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26-02-2013 | Paediatrics | Article

Air pollution from lead-contaminated soil a cause for concern


Free abstract

medwireNews: Research suggests that air pollution from lead-contaminated soil may explain the seasonal variation in blood lead levels observed in children, particularly those living in urban areas.

The researchers, led by Shawn McElmurry (Wayne State University, Detroit, Michigan, USA), found that increases in the level of atmospheric lead affected younger children more than older children and boys more than girls older than 1 year.

"Our findings suggest that the federal government's continued emphasis on lead-based paint may be out-of-step (logically) with the evidence presented and an improvement in child health is likely achievable by focusing on the resuspension of soil lead as a source of exposure," write McElmurry and team in Environmental Science and Technology.

"Given that current education has been found to be ineffective in reducing children's exposure to lead, we recommend that attention be focused on primary prevention of lead-contaminated soils."

The researchers assessed atmospheric levels of soil and lead aerosols and tested blood lead levels between 2001 and 2009 in 367,839 children aged 0-10 years living in the Detroit area of Michigan.

Compared with levels in January, mean atmospheric lead levels were 35.7% higher in July, 44.8% higher in August, and 40.0% higher in September. These increases corresponded with a rise in air soil levels in the same months. McElmurry and co-workers calculated that a 1% increase in resuspended soil resulted in a 0.39% increase in the amount of lead in the atmosphere.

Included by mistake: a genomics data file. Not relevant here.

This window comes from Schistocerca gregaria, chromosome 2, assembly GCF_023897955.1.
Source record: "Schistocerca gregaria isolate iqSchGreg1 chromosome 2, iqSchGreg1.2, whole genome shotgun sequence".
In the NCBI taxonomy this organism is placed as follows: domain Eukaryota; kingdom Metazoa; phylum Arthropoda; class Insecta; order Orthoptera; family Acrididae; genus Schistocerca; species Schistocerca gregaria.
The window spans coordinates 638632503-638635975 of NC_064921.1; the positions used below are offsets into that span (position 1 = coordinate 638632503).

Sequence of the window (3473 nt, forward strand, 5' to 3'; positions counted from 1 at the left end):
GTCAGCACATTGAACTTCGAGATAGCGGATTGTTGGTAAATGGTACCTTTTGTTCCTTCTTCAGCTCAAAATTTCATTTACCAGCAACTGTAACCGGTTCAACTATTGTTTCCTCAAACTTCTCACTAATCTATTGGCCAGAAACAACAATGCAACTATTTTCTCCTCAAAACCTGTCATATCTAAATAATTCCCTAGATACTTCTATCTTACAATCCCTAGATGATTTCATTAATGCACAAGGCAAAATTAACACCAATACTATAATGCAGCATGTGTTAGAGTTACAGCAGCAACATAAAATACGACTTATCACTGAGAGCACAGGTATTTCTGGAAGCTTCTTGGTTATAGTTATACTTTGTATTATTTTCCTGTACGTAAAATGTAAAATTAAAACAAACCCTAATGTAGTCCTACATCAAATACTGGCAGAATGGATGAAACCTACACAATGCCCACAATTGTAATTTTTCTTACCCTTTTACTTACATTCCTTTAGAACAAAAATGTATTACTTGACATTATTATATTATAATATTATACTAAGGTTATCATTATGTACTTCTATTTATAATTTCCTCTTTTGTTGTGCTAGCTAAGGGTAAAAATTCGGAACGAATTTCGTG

Notably, the seasonal variations in atmospheric lead were directly correlated with seasonal variations in blood lead levels in the children tested.

The team also found that increases in the level of atmospheric lead predict greater mean blood lead levels in younger compared with older children. For example, an atmospheric increase of 0.0069 µg/m3 increases blood lead concentrations in children younger than 1 year by 10%, but three times this level of atmospheric lead (0.023 µg/m3) is needed for the same increase in blood lead levels to occur in 7-year-old children.

After the age of 1 year, boys are more affected by exposure to atmospheric lead than girls. Furthermore, the gender difference increases with age, such that boys have a 1.5% higher blood lead level than girls living in the same area at the age of 1 year, and this increases to an 11.2% difference at the age of 7 years.

"Taken together, these facts are suggestive of a [soil to air dust to child] pathway of contemporary lead exposure, where lead-contaminated urban soils are resuspended as dust subject to seasonal precipitation regimes, wind, humidity, and other meteorological factors, with air lead dust inhaled and ingested by unsuspecting children," conclude the authors.

medwireNews ( is an independent clinical news service provided by Springer Healthcare Limited. © Springer Healthcare Ltd; 2013

By Helen Albert, Senior medwireNews Reporter

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